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Steady Hand Joe? Biden's Foreign Policy Instincts Are Exactly What We Don't Need

Turning Biden's support for Iraq War into foreign policy 'experience.'

Biden has been trying to rewrite his Iraq War history, with only sporadic and halfhearted media pushback. (Photo: Drew Angerer/Getty Images)

Biden has been trying to rewrite his Iraq War history, with only sporadic and halfhearted media pushback. (Photo: Drew Angerer/Getty Images)

For pundits, what makes a politician strong on foreign policy? Apparently doing something for a long time matters more than honesty and good judgment—and it helps if the bad choices made are the same ones corporate media have cheered.

With Donald Trump’s recent assassination of Iranian Gen. Qassem Soleimani, foreign policy has taken the spotlight in the presidential race. But despite Democratic candidate Joe Biden’s prominent role in leading the US into the disastrous Iraq War, and his recent stream of lies and equivocations about why he supported it and when he began to reverse his position, many pundits continue to uncritically paint Biden as “mature” or a “steady hand” on foreign policy.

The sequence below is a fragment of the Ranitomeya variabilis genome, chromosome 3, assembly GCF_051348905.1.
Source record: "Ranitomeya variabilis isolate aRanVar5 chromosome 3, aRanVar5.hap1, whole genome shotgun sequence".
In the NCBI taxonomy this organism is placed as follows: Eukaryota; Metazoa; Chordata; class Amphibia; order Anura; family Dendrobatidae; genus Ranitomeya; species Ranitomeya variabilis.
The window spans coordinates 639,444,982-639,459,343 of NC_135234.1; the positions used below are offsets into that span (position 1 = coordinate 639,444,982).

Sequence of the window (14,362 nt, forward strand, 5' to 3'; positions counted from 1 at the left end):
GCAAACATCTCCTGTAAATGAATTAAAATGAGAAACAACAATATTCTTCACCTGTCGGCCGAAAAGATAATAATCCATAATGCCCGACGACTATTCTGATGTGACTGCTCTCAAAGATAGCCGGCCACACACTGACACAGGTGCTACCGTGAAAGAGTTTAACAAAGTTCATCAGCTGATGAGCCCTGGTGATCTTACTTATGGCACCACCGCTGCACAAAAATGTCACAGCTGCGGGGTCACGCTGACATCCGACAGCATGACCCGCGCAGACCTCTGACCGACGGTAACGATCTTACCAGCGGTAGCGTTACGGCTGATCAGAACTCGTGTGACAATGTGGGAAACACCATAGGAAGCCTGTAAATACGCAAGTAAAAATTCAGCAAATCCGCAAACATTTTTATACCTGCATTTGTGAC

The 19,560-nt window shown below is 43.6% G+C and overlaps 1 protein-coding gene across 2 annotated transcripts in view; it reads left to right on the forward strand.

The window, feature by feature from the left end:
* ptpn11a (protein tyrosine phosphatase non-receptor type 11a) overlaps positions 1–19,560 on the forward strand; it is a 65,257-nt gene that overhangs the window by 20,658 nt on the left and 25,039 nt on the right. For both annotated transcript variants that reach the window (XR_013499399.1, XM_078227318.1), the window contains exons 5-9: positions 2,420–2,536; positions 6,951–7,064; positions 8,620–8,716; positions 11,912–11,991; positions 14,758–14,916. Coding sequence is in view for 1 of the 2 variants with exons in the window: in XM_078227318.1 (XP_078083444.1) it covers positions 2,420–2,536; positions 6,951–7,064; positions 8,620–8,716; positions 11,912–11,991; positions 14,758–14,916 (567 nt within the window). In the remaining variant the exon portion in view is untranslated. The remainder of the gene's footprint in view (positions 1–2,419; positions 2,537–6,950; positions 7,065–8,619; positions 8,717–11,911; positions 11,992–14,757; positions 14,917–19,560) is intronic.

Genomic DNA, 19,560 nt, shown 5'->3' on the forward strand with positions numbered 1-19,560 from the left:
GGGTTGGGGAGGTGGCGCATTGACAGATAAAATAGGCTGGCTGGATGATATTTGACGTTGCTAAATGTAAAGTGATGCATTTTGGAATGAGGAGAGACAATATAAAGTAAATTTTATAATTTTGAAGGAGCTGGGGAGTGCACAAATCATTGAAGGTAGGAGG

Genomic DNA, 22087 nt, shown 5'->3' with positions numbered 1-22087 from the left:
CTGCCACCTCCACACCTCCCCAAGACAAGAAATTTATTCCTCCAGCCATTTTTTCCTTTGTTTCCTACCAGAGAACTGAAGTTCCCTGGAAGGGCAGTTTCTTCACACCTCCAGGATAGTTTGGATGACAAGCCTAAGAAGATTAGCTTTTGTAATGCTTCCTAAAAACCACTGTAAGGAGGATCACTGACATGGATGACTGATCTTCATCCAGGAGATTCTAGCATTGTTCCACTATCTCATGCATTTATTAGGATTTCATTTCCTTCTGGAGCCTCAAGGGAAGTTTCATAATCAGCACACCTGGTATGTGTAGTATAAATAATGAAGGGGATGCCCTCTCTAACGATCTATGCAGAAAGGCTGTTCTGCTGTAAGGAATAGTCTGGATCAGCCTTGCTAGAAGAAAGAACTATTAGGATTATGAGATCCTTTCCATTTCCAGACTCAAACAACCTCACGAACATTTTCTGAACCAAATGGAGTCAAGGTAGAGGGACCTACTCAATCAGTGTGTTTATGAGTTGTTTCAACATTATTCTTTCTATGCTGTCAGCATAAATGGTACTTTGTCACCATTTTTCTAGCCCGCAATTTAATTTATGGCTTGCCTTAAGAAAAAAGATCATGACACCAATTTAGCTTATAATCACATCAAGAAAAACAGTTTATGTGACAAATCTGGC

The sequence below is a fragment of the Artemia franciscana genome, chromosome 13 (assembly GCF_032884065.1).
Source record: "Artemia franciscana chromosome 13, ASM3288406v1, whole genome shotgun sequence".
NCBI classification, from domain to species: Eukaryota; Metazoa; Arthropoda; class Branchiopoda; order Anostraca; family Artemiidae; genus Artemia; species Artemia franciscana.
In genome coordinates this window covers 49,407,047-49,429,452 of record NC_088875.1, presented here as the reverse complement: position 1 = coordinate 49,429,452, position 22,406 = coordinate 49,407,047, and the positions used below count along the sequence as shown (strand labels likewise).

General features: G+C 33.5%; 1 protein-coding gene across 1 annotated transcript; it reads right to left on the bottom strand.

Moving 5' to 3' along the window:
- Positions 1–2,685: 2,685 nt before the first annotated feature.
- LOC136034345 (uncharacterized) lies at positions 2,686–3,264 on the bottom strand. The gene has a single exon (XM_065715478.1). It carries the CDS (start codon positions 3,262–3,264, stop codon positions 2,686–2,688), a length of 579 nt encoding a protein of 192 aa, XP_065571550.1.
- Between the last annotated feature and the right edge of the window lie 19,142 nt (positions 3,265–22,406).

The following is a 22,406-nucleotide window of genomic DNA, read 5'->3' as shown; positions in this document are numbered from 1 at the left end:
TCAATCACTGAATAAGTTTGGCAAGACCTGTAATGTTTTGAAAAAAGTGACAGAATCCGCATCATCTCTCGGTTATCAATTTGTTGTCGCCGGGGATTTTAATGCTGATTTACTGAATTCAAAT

It shouldn’t exactly come as a surprise: When Barack Obama tapped Biden as his running mate in 2008, pundits lauded the choice as “shoring up” Obama’s “weakness” on foreign policy. It was precisely because of Biden’s initial support for the Iraq War (which Obama had opposed) that media observers saw him as a serious foreign policy thinker, given that those same media observers likewise initially supported the war (FAIR.org, 8/27/08).

In recent days on the campaign trail, Biden has touted his years on the Senate Foreign Relations Committee, while Bernie Sanders has hammered Biden on his Iraq vote. (Sanders voted against the war authorization.) On NBC‘s Meet the Press (1/5/20), Chuck Todd contrasted Biden and Sanders, wondering if